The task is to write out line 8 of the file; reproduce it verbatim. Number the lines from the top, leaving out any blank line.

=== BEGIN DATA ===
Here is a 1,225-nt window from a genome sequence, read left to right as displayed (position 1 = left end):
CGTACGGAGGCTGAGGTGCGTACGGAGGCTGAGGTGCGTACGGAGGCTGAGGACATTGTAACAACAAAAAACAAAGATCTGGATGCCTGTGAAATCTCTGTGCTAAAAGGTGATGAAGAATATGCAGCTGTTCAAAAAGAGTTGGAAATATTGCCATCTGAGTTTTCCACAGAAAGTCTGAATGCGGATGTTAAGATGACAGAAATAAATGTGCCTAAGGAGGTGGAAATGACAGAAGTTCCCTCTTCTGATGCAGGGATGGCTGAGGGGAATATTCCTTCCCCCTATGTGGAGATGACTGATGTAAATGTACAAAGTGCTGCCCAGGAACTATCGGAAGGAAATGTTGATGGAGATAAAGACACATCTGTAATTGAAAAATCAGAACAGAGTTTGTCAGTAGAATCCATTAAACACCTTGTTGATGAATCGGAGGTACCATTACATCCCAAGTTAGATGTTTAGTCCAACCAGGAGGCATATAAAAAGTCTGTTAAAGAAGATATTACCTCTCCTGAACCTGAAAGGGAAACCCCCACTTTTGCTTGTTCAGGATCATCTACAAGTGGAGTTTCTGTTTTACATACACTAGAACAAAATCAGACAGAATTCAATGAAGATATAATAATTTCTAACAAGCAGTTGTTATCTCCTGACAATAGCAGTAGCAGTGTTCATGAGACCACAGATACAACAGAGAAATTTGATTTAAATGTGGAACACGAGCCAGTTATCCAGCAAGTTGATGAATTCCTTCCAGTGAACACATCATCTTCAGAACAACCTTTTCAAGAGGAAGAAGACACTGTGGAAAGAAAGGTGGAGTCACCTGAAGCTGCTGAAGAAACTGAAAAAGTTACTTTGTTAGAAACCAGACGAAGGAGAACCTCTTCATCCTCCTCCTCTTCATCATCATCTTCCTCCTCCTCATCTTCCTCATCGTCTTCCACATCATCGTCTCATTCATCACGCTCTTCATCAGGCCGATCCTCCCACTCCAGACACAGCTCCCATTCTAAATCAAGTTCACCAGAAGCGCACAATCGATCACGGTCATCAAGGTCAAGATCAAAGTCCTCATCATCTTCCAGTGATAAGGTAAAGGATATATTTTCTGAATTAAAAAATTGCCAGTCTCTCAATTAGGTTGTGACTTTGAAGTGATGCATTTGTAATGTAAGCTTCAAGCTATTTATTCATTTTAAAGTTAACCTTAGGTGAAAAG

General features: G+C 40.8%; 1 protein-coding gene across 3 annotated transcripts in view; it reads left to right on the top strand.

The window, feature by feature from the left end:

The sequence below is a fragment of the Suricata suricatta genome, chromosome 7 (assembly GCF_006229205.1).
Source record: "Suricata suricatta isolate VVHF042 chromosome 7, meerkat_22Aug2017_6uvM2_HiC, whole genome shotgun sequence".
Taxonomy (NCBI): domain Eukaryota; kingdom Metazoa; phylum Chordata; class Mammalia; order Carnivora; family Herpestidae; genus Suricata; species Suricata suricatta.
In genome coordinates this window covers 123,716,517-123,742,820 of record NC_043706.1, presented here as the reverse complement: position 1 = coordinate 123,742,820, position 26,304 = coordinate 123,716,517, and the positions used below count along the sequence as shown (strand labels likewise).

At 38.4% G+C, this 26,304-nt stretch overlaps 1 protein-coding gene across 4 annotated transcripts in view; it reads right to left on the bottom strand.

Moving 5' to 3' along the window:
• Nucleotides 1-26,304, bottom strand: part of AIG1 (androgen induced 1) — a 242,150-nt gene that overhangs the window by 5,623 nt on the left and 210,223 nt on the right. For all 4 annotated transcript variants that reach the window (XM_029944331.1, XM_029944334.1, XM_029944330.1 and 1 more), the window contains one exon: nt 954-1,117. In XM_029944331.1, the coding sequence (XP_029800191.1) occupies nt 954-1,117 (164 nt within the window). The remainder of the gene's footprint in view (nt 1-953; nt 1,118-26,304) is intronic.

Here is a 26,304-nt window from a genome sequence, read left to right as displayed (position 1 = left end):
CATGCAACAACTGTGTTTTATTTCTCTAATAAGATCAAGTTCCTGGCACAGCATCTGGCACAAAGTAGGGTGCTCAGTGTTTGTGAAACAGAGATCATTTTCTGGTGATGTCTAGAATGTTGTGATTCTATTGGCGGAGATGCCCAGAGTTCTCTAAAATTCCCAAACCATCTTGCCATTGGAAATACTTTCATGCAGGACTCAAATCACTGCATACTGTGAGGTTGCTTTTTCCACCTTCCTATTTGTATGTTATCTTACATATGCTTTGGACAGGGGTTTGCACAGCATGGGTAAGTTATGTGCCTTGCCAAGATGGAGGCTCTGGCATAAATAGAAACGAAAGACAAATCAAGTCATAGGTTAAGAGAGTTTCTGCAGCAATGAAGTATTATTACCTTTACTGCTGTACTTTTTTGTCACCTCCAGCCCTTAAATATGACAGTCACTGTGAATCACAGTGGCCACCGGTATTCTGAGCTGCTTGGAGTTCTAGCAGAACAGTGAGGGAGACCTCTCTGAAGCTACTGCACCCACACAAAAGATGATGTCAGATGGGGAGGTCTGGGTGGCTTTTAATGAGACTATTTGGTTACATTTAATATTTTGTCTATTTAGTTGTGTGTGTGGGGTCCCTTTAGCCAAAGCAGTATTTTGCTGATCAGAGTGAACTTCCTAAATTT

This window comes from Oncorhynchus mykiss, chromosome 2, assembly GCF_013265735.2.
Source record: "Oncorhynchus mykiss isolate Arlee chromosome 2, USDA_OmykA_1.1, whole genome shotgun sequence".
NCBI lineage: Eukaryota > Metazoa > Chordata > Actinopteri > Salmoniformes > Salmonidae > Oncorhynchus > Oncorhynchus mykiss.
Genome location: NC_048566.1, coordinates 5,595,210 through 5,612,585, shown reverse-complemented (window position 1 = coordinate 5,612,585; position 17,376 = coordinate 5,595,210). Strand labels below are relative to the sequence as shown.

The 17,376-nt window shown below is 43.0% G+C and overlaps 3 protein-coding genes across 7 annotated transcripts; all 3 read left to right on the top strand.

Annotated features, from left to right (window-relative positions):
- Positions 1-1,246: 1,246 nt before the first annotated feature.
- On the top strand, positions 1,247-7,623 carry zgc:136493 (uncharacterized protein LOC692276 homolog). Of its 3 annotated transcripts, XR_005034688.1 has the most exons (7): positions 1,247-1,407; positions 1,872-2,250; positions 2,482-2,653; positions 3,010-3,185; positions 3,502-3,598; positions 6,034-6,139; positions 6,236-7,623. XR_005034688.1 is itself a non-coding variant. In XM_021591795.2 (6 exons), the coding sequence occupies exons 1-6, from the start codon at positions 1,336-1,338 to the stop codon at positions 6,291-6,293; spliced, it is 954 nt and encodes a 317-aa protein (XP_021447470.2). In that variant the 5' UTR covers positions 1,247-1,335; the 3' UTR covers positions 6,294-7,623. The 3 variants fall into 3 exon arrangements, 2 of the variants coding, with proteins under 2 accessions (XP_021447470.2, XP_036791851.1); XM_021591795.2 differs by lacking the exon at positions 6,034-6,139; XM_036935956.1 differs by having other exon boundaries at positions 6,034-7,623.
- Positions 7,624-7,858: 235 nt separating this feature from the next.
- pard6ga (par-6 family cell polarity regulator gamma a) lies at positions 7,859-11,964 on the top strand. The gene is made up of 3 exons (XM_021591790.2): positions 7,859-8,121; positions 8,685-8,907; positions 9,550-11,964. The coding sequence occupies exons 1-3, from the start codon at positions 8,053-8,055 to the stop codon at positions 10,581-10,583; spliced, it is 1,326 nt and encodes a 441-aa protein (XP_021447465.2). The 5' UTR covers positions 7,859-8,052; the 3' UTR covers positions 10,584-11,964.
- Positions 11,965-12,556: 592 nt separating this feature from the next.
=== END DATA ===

In genome coordinates this window covers 123,716,517-123,742,820 of record NC_043706.1, presented here as the reverse complement: position 1 = coordinate 123,742,820, position 26,304 = coordinate 123,716,517, and the positions used below count along the sequence as shown (strand labels likewise).